It is true that many of the surviving disciples of the petitioner have spoken about the course of training underwent by them, the fasting underwent by them on the previous day, the performance of Puja, that collection of herbs from the jungle by the petitioner, their being ground into paste and made into pills, etc. on 23-11-1960 and the administering the same to them and to the deceased persons. But the prosecution must further show that it was on account of the taking of these pills that the persons either died, or fell sick. This piece of evidence is totally wanting in this case. None of the eyewitnesses has categorically stated that on the fatal morning, apart from taking the pills neither the deceased nor any of the persons who fell sick took anything else. There was undoubtedly some interval between the taking of pills by these persons and their death or sickness as the case may be.

Thus, p. w. 1 says even in examination in chief that the trainees took the pills at noon and 4 of them died only at 4 p. m. He has not stated that during this interval they did not take any other food or drink. Similarly p. w. 2 stated that he became giddy and intoxicated only two or three hours after taking the pill. P. W. 3 has given the interval as more than an hour. P. W. 4 has stated that after the taking of pills all of them, went to their respective houses and then giddiness and other after effects began. The evidence of p. ws. 6, 7, 8, 9, 10, 11 and 13 is also of the same type. P. W. 12 has estimated the interval at about an hour. None of these witnesses has stated even in examination in chief that no other food or drink was taken by these disciples that day. Unless there is such an assertion it cannot be: held conclusively that the pills were solely responsible for the death and sickness of the trainees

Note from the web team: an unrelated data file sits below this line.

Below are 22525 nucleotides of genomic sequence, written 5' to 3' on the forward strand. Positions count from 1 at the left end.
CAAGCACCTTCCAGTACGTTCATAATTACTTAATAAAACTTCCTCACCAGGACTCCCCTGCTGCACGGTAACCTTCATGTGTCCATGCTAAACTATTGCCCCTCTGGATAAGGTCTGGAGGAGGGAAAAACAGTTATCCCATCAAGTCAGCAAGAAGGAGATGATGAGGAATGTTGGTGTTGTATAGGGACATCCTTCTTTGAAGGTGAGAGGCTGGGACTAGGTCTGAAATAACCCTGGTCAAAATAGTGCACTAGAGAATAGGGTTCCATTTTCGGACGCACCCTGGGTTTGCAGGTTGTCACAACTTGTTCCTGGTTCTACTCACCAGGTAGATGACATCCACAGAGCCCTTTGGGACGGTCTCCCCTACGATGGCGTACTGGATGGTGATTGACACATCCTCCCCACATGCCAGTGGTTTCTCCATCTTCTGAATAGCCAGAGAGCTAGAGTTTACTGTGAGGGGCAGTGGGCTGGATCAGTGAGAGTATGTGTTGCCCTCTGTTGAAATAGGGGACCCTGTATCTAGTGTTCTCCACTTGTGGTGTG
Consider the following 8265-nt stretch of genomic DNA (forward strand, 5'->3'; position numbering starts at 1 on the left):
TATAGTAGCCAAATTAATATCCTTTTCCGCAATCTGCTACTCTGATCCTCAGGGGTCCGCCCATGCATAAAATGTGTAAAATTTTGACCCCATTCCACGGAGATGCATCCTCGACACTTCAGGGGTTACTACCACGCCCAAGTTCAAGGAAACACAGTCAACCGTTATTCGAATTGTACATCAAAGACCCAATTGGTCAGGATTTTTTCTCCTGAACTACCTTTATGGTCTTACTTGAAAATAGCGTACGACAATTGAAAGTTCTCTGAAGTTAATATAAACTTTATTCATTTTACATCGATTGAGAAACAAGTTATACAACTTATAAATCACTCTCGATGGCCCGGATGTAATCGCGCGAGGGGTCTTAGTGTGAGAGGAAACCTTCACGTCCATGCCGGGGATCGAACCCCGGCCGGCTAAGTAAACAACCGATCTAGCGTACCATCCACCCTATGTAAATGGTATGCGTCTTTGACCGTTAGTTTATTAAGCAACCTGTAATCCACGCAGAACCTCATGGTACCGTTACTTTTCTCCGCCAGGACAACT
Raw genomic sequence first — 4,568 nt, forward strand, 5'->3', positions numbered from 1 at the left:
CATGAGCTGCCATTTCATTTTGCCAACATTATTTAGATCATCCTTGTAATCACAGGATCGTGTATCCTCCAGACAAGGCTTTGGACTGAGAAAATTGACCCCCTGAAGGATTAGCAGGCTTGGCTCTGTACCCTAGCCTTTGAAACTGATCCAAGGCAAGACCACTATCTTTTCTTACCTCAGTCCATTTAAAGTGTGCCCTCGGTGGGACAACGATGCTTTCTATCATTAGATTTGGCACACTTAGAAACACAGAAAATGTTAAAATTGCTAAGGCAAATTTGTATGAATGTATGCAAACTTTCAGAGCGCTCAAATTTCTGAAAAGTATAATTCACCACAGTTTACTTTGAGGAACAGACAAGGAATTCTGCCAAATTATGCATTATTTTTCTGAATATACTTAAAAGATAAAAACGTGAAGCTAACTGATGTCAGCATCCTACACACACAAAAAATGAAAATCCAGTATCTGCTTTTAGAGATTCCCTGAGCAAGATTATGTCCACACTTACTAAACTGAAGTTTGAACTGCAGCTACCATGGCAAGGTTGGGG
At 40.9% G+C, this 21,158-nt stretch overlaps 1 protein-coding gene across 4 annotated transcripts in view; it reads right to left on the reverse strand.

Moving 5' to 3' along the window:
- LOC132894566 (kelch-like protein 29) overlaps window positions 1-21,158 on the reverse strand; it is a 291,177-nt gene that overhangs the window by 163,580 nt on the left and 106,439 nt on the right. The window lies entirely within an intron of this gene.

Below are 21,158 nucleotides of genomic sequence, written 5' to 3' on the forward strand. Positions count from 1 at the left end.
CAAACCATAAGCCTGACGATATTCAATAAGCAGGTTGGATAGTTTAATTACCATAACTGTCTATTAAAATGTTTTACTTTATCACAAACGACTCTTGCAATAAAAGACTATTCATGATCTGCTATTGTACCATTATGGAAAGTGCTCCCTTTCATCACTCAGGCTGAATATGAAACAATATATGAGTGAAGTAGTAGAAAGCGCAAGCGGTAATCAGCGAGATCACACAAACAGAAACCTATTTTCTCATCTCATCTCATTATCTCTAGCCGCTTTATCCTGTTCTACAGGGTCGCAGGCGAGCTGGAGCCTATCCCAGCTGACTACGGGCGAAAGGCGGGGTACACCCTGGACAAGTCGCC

Doubtless, if the grinding stone which was seized by the Police was found to contain poison and the same poison was found either in the vomit of the surviving victims or the viscera of the deceased persons a court can reasonably infer that the death and sickness were due to the pills administered by the petitioner. But this connecting link is wanting in this case.

5. I should further point out that the case wasnot defended properly and an important piece of evidencein favour of the petitioner was not brought on record,according to law. Thus P. W. 11 (Dhanapati Bhag)while being examined under Section 164 Cr. P. C. statedthat after sacrificing a goat the heated liver of the goatwas also distributed, along with the pills to the disciplesby the petitioner. He also added that it was bitterto taste: This statement should have been put to thewitness during cross examination and if he denied the samehis previous statement under Section 164 Cr. P. C. shouldhave been admitted in evidence.